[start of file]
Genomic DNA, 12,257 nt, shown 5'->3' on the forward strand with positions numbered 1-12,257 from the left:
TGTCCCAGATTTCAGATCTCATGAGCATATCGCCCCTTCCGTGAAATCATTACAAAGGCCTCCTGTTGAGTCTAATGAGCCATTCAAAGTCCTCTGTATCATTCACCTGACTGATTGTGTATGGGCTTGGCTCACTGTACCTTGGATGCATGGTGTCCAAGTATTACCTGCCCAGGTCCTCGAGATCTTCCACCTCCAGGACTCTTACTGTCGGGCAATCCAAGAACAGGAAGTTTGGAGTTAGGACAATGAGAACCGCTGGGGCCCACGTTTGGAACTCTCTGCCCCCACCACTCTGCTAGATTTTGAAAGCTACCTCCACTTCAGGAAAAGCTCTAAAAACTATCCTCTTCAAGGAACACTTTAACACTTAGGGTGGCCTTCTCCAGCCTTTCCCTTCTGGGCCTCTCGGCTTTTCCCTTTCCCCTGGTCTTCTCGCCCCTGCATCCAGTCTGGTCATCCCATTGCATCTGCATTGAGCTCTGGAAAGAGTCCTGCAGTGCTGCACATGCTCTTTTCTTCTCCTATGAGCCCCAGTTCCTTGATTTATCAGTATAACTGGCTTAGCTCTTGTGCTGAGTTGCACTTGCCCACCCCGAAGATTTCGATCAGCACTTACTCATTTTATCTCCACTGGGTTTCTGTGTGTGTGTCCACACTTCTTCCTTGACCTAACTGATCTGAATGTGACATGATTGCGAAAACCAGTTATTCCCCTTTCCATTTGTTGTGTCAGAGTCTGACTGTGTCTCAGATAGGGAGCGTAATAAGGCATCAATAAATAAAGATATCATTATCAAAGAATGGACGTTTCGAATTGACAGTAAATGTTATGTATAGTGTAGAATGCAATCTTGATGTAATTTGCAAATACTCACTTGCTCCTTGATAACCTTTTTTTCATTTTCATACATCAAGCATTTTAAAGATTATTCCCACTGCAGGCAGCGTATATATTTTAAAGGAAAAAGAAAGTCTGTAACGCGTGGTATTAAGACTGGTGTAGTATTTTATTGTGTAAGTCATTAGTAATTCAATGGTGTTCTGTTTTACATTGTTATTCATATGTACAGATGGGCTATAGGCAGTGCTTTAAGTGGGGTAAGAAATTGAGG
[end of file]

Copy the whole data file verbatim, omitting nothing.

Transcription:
Genomic DNA, 12,257 nt, shown 5'->3' on the forward strand with positions numbered 1-12,257 from the left:
TGTCCCAGATTTCAGATCTCATGAGCATATCGCCCCTTCCGTGAAATCATTACAAAGGCCTCCTGTTGAGTCTAATGAGCCATTCAAAGTCCTCTGTATCATTCACCTGACTGATTGTGTATGGGCTTGGCTCACTGTACCTTGGATGCATGGTGTCCAAGTATTACCTGCCCAGGTCCTCGAGATCTTCCACCTCCAGGACTCTTACTGTCGGGCAATCCAAGAACAGGAAGTTTGGAGTTAGGACAATGAGAACCGCTGGGGCCCACGTTTGGAACTCTCTGCCCCCACCACTCTGCTAGATTTTGAAAGCTACCTCCACTTCAGGAAAAGCTCTAAAAACTATCCTCTTCAAGGAACACTTTAACACTTAGGGTGGCCTTCTCCAGCCTTTCCCTTCTGGGCCTCTCGGCTTTTCCCTTTCCCCTGGTCTTCTCGCCCCTGCATCCAGTCTGGTCATCCCATTGCATCTGCATTGAGCTCTGGAAAGAGTCCTGCAGTGCTGCACATGCTCTTTTCTTCTCCTATGAGCCCCAGTTCCTTGATTTATCAGTATAACTGGCTTAGCTCTTGTGCTGAGTTGCACTTGCCCACCCCGAAGATTTCGATCAGCACTTACTCATTTTATCTCCACTGGGTTTCTGTGTGTGTGTCCACACTTCTTCCTTGACCTAACTGATCTGAATGTGACATGATTGCGAAAACCAGTTATTCCCCTTTCCATTTGTTGTGTCAGAGTCTGACTGTGTCTCAGATAGGGAGCGTAATAAGGCATCAATAAATAAAGATATCATTATCAAAGAATGGACGTTTCGAATTGACAGTAAATGTTATGTATAGTGTAGAATGCAATCTTGATGTAATTTGCAAATACTCACTTGCTCCTTGATAACCTTTTTTTCATTTTCATACATCAAGCATTTTAAAGATTATTCCCACTGCAGGCAGCGTATATATTTTAAAGGAAAAAGAAAGTCTGTAACGCGTGGTATTAAGACTGGTGTAGTATTTTATTGTGTAAGTCATTAGTAATTCAATGGTGTTCTGTTTTACATTGTTATTCATATGTACAGATGGGCTATAGGCAGTGCTTTAAGTGGGGTAAGAAATTGAGG